Pritzker has opposed a sales tax on services, though in early May did not outright reject it when asked about potential funding sources to support public mass transit. In response to reporters’ questions, Pritzker said he had been opposed in the past to a service sales tax, but he didn’t want to take any options off the table.

The Civic Federation recommends something be done to shore up public transportation in short order and calls on Pritzker and the General Assembly to get serious about working with the Regional Transportation Authority, the Chicago Transit Authority, Metra and Pace to restructure and consolidate.

“Failing to reform the governance structure of the region’s transit agencies would only lead to the continuation of flawed, inefficient transit services,” the report said.

Once the agencies are restructured, the Civic Federation said, additional state funding “will be critical.”

Also missing from the Pritzker’s budget plan, the Civic Federation said, is money for municipalities that would take a hit should lawmakers get on board with the governor’s proposal to eliminate the state’s 1% sales tax on groceries.

It’s a made-for-the-campaign-trail move, in that erasing the tax would please inflation-weary shoppers at no cost to the state budget or state-supported programs, given that grocery tax money goes to municipalities.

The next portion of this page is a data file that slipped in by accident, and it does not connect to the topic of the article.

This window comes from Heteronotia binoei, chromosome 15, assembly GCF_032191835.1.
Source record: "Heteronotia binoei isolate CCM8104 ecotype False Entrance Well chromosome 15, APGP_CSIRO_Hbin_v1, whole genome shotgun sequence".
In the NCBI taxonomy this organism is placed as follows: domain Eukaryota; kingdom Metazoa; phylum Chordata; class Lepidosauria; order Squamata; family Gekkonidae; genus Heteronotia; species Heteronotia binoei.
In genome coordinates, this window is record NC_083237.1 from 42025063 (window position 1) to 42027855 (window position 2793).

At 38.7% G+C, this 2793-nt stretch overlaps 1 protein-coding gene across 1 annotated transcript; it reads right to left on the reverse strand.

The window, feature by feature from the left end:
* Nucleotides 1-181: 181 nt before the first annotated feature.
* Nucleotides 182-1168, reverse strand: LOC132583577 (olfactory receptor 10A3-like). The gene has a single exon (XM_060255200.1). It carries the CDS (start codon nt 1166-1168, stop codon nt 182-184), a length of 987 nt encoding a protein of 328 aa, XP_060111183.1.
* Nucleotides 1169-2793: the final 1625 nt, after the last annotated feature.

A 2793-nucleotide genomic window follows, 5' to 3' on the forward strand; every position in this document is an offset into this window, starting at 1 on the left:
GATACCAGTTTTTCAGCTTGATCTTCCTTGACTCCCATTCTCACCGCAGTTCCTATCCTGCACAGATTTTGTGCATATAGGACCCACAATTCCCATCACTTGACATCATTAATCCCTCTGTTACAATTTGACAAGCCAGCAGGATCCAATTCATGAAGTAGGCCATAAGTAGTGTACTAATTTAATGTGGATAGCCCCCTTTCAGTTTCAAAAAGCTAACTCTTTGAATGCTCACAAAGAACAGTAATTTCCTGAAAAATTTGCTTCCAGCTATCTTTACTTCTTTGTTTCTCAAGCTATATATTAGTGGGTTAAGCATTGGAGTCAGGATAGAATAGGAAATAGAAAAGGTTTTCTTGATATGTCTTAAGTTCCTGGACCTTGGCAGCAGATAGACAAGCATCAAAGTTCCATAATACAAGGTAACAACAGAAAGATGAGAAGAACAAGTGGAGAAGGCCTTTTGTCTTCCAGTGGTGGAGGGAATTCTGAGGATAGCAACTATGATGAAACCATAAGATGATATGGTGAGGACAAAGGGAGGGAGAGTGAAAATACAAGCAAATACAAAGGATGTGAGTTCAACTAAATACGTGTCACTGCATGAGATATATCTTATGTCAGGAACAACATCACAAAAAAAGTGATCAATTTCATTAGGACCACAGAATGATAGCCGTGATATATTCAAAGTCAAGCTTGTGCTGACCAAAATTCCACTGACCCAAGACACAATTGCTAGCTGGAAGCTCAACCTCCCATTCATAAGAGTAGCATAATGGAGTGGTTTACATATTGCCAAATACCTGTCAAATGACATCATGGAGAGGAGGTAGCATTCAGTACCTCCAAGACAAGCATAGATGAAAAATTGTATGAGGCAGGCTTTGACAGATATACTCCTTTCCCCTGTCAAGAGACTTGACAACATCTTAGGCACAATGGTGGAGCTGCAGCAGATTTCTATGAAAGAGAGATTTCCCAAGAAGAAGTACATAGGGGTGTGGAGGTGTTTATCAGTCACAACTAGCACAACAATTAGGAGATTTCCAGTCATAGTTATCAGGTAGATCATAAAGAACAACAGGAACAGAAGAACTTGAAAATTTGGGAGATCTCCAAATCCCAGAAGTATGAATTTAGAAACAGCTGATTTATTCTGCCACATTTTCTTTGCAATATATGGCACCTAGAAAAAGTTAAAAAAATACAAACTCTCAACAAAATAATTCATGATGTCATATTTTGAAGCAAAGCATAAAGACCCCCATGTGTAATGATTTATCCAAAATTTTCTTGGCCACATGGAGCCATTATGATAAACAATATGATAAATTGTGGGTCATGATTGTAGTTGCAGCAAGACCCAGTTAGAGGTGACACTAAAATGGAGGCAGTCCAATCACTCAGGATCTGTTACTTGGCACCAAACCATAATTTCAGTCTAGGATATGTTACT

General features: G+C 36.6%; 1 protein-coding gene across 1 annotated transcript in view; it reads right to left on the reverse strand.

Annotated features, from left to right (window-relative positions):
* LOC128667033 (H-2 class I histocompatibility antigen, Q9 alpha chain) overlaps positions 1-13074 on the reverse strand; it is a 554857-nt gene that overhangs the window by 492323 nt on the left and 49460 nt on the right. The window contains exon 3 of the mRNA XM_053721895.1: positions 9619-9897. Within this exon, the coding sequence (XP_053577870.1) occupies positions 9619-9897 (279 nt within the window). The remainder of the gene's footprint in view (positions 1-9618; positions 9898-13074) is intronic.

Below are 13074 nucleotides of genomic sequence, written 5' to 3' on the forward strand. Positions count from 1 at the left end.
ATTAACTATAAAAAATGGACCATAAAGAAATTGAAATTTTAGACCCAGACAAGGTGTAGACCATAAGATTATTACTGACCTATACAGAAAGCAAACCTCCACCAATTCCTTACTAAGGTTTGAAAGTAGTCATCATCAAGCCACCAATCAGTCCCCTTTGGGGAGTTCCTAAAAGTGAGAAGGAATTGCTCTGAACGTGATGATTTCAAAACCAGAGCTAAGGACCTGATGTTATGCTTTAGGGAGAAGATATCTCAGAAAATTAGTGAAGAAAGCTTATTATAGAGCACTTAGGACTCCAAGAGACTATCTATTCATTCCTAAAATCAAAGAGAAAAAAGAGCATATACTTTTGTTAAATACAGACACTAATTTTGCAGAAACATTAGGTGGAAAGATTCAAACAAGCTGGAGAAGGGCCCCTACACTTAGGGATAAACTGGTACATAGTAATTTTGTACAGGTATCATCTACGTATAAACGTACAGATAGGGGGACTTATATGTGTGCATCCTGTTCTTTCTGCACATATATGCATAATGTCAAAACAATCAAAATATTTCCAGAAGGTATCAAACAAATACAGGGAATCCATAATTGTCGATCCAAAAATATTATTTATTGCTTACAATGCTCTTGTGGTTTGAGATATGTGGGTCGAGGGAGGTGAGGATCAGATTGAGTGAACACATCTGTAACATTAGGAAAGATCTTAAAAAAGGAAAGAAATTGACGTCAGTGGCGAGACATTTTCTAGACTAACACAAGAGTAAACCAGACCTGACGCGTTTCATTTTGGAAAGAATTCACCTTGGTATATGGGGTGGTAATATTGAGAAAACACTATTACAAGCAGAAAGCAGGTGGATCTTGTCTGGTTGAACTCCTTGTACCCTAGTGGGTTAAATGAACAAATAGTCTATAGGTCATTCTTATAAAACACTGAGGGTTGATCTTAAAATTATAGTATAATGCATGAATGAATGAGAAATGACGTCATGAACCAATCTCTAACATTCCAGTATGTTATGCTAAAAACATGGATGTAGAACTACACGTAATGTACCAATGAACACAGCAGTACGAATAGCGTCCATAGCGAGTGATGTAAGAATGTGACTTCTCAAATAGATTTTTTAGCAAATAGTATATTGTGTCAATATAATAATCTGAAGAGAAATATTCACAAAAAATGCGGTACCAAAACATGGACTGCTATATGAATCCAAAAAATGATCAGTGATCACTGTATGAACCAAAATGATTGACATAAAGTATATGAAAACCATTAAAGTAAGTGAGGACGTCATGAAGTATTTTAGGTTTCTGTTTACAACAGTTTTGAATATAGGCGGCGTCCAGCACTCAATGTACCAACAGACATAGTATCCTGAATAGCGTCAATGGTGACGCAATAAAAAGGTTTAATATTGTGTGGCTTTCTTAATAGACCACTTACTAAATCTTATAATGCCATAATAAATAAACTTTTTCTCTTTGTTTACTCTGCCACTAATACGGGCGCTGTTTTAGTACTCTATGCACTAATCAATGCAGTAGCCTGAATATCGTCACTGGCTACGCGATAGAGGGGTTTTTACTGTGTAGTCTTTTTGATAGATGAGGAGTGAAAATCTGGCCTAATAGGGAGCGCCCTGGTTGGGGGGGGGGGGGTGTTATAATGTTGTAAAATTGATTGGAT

But the Civic Federation said it’s concerned about the impact the loss of $325 million would have on towns and cities across the state, and recommends Illinois does something to offset that loss. If, as Pritzker has suggested, the state gives municipalities the power to levy their own grocery sales tax, the Civic Federation said changes should be phased in so that local governments can appropriately plan.

“Additionally, the State should consider providing other sources of revenue to local governments to fully offset the revenue loss,” the report said.

Coupled with the report’s calls for caution, however, is praise for areas where Pritzker proposes direct additional dollars next year, including the governor’s proposed $350 million increase to the state’s schools, $10 million more for the Monetary Award Program that helps low-income students pay university tuition, and restoring cuts previously made to “critical programs.”

In a state that “historically struggled” to put in what’s due to the pension funds and used “gimmicks” to reduce payments, Pritzker’s proposal to put in the full $10.1 billion share for the coming year is commendable, the Civic Federation wrote.

The General Assembly is set to adjourn anytime from May 24-31, with the 2025 fiscal year beginning in July.

The Pritzker administration recently requested state agency leaders prepare contingencies with $800 million in cuts should legislators fail to approve his suggested revenue increases. The move could be a means of getting state senators and representatives on board by making clear to them which programs would be on the chopping block.

The governor on Monday said there’s reticence from legislators, which he chalked up to misinformation.

He said in past years the General Assembly has approved 90-95% of what he’d proposed for Illinois’ budget, and that the process builds in an opportunity for legislative tweaks and negotiations.

“My one principle around this budget is it’s got to be balanced,” Pritzker said. “We’re not going to overspend.”

Contact Amanda Vinicky: @AmandaVinicky | [email protected]